An In-Depth Risk Management Assessment In Procurement In The Nigerian Construction Industry

The construction industry the world over is prone to risk and uncertainty which most often than not requires a sound knowledge of project risk management to contain with.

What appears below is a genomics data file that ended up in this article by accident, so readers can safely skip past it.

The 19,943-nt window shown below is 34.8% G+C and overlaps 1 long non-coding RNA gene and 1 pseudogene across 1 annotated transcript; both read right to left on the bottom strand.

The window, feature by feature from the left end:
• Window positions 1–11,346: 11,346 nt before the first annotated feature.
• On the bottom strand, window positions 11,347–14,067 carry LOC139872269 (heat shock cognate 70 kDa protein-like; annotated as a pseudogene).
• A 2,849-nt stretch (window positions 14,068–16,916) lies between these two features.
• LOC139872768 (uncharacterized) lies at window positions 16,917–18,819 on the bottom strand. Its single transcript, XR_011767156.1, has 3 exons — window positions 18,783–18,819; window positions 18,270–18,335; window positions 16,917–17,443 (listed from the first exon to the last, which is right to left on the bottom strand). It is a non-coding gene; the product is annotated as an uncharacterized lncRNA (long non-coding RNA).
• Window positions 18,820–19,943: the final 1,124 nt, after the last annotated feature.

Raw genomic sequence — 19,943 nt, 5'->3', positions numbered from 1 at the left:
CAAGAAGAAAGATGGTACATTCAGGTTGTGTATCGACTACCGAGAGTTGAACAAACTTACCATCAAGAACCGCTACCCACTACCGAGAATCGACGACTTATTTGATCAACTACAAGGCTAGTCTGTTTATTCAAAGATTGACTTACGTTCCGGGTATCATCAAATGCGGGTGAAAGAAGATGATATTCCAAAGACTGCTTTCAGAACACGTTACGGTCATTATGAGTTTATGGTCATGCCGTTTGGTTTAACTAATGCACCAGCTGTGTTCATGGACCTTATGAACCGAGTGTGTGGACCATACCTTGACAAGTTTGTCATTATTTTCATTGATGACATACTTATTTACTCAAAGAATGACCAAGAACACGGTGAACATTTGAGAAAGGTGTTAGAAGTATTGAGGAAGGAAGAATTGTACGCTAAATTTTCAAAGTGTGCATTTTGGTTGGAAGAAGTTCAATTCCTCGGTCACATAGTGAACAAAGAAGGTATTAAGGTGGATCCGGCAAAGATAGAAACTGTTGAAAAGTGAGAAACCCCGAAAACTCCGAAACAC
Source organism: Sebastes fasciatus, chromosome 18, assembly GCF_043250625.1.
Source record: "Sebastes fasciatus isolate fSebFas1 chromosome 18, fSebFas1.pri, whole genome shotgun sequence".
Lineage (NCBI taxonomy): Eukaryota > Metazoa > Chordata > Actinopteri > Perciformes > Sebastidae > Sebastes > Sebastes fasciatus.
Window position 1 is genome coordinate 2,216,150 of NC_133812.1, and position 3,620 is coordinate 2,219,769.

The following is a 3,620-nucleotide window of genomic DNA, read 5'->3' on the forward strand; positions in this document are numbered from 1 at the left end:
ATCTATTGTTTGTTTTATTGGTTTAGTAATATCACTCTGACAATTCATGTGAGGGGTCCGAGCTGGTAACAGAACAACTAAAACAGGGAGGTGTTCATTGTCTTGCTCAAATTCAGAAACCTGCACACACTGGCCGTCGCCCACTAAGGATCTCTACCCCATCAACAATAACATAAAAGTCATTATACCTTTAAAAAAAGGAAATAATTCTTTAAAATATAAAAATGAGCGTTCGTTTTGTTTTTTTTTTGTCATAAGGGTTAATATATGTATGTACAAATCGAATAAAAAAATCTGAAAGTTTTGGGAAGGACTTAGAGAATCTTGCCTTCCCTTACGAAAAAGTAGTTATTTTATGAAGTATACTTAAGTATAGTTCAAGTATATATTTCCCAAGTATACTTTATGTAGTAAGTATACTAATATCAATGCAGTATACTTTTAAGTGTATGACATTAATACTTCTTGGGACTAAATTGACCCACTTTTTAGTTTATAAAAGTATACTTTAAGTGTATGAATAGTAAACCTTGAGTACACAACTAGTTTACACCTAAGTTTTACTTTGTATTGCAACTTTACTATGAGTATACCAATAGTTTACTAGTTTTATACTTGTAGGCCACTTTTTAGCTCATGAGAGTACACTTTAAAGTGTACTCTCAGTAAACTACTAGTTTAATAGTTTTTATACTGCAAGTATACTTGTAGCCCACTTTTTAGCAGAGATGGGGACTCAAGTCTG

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The construction industry the world over is prone to risk and uncertainty which most often than not requires a sound knowledge of project risk management to contain with. Risk in construction industry is described as that which bring about failure to keep within the cost estimate; failure to achieve the required completion date and failure to achieve the required quality and operational requirements in construction projects. It is based on this assertion that this study aims at identifying the current risk management issues and uncertainties in the Nigerian construction industry with a specific objective of determining the level of awareness and implementation of risk management processes, and ascertain the impact of identified risks on predefined project objectives of cost, schedule, quality and scope through extensive literature and questionnaire surveys of selected construction industry. This paper discusses the identification of risk, the level of its awareness and the management probability in Nigerian construction industry. Practical observation to construction sites and interview of the stakeholders were carried out. It was discovered that many in the industry are not aware of the potent threat risk poses in the industry; this made it difficult for the strategy for its identification not to be considered. This has resulted into poor economic growth or poor contribution of the sector to the nation’s gross domestic product. The technical reasoning above is currently the object of this research, thus its awareness, identification and management is an essential to national growth.